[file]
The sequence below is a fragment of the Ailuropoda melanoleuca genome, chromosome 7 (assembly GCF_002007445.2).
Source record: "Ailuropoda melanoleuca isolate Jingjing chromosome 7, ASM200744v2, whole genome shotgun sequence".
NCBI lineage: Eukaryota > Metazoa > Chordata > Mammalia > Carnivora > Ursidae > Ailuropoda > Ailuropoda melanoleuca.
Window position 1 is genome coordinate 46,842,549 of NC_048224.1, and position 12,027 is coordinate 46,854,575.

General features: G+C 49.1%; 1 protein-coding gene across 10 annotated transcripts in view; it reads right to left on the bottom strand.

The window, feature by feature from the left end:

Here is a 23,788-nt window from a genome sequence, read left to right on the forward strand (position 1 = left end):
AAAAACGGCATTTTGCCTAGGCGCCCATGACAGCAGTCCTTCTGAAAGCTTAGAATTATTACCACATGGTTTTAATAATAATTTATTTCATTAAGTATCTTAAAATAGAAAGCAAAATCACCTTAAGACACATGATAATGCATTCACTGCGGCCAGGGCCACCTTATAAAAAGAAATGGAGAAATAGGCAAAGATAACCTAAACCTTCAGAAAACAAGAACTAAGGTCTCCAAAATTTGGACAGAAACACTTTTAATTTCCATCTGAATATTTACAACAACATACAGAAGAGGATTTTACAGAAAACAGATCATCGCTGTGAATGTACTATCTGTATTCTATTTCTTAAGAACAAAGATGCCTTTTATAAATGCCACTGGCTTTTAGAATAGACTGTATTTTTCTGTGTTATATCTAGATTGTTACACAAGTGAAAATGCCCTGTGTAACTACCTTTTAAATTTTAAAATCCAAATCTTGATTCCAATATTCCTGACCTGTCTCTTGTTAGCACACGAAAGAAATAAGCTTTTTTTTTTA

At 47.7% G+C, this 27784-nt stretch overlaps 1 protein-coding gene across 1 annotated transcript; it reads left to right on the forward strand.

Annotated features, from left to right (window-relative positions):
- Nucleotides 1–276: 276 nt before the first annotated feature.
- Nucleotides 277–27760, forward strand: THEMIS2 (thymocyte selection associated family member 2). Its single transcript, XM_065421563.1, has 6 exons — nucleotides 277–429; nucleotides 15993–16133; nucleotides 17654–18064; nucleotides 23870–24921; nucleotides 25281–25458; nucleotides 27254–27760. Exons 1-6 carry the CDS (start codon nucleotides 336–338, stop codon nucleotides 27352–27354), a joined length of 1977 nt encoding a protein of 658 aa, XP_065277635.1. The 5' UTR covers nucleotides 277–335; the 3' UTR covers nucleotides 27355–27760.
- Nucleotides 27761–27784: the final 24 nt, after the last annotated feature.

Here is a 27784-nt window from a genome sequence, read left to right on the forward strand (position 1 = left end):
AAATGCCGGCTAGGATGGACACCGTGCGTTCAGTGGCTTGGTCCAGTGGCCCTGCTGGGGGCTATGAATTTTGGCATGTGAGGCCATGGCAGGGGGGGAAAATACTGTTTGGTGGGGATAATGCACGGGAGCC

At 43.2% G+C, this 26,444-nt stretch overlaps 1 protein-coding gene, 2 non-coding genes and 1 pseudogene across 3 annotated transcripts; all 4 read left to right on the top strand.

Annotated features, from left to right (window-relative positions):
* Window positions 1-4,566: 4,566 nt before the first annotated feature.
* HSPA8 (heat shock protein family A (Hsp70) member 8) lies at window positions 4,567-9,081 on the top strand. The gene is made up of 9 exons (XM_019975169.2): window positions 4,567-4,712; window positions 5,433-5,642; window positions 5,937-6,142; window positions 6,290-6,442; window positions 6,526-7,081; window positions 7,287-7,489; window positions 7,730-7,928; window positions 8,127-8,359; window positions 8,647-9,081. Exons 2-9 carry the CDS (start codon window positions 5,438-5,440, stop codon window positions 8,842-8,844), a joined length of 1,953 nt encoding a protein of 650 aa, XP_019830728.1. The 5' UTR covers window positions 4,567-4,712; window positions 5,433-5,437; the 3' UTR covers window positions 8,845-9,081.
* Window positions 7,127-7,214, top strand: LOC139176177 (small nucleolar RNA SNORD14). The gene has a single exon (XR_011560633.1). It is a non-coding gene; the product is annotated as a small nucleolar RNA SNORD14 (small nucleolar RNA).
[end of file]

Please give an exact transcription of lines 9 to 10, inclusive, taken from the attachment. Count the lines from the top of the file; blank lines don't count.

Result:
At 47.7% G+C, this 27784-nt stretch overlaps 1 protein-coding gene across 1 annotated transcript; it reads left to right on the forward strand.

Annotated features, from left to right (window-relative positions):